about 2 years ago • 3 mins
Reports emerged over the weekend that Amazon and Nike both want to buy fitness company Peloton, and they’re already squeezing into leggings for their head-to-head.
What does this mean?
Peloton was in the best shape of its life in the depths of the pandemic, with its valuation hitting a nearly $50 billion high as recently as a year ago. But post-lockdown freedom has taken its toll on the company, whose stock has now fallen over 80% since those heady days. That puts Peloton at a valuation of just under $8 billion.
Cue Amazon and Nike, two companies with an eye for a bargain. The Everything Store might see Peloton as a good fit as it continues to expand into the health and wellness space, not to mention allow it to market its products to Peloton’s almost 3 million subscribers. Nike, meanwhile, might simply want to build out its already extensive fitness community – and kit out Peloton’s instructors head to toe in swooshes, of course.
Why should I care?
For markets: Undo! Undo!
Peloton’s stock jumped over 30% after the reports surfaced, and a “short squeeze” could push it higher still. See, 12% of all Peloton’s stock is currently being “shorted”, meaning some investors are selling its shares to others in hopes of buying them back at a lower price later on. In other words, they’re betting Peloton’s share price will fall. But now that their bet’s being proved wrong, those “short sellers” might buy the shares back before their losses climb even higher – a move that’ll push Peloton’s stock up even more.
The bigger picture: Is Apple next?
Some analysts think Apple – which has a pile of cash burning a hole in its pocket – might want to bolster its own fitness subscription business by buying Peloton too. But there’s one flaw with that theory: Peloton’s weighty exercise equipment doesn’t fit with Apple’s notorious strategy of urging customers to upgrade their gadgets year in, year out.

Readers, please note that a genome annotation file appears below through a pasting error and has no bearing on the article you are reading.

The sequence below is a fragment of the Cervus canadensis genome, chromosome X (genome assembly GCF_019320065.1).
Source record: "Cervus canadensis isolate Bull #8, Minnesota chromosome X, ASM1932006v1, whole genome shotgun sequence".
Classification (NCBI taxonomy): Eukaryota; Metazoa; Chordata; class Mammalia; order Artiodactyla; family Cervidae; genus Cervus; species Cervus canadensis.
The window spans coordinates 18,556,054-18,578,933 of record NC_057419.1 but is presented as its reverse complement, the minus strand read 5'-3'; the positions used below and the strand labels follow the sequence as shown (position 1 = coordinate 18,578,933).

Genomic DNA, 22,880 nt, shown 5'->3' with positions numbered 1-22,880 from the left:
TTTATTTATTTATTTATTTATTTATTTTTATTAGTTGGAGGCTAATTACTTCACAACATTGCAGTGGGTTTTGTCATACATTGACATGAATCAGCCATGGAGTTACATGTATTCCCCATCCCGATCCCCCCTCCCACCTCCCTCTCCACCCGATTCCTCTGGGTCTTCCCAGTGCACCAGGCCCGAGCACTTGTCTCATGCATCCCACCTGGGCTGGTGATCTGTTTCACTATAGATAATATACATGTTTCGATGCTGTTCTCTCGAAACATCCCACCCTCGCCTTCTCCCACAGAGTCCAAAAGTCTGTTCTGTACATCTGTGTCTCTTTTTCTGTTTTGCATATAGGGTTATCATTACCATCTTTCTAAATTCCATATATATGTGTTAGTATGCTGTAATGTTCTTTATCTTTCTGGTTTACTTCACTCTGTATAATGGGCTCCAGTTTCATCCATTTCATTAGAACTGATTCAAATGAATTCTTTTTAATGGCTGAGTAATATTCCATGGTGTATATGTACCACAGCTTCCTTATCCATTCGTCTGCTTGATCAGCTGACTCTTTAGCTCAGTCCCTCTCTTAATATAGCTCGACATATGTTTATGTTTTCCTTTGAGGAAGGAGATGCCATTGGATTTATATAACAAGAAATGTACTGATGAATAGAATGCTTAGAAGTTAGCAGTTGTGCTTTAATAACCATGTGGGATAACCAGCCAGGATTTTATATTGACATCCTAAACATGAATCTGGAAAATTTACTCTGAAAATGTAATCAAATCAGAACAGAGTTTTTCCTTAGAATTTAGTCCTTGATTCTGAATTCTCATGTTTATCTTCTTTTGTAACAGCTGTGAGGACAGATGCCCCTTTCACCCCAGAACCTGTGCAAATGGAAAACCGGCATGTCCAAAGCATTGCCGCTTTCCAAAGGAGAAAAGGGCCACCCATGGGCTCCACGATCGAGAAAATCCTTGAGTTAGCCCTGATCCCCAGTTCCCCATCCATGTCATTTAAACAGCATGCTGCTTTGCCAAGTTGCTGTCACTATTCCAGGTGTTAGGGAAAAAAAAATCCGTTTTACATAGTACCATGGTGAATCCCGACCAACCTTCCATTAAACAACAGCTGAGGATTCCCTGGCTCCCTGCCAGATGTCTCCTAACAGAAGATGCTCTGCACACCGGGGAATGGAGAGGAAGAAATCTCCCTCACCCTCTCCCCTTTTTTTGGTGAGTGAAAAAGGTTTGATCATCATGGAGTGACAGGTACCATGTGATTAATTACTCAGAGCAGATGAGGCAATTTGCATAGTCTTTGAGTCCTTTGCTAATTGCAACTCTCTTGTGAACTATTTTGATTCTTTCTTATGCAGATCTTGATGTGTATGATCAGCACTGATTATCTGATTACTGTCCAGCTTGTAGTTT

Keep reading for our next story...
Tyson Foods reported better-than-expected quarterly results on Monday, as the US meatpacker charges Americans an arm, a leg, and a trotter or two for their weekly shop.
What does this mean?
Tyson might not be the most glamorous of companies, but America’s shoppers need what it’s selling: everyone’s gotta eat, after all. And you have been hungry: Tyson sold its products for 20% more on average last quarter than the same time in 2020, and it still managed to sell the same amount. That pushed its operating profit – which excludes interest payments and taxes – up 40%. Tyson’s not just making money either: the company’s on track to save as much as $400 million this year. Throw in a better-than-expected sales outlook for this year, and investors were sold: they sent Tyson’s stock up 5%.
Why should I care?
Zooming in: The US vs Tyson.
The US government probably isn’t so happy, given that it sees Tyson as one of a small group of meatpackers that holds too much power over prices. In fact, it released a study in December showing that Tyson and three other major producers had increased their combined profits by 500% since the start of the pandemic. That might be why the government announced last month that it’ll be spending $1 billion on funding smaller firms, which should promote competition in the industry and ultimately bring down prices.
The bigger picture: Buh-bye, Beyond Meat.
Tyson’s reign doesn’t look like it’s under threat from Beyond Meat either: Dunkin’ recently ditched the plant-based company’s food from its menu, and TGI Fridays said it won’t be adding any more of its products. This, despite the fact they were two of the earliest companies to jump on the meat-substitute trend. Some analysts think that’s a sign of things to come, and that fast food chains like McDonald’s and KFC – which have only boarded this bandwagon recently – will eventually follow suit.
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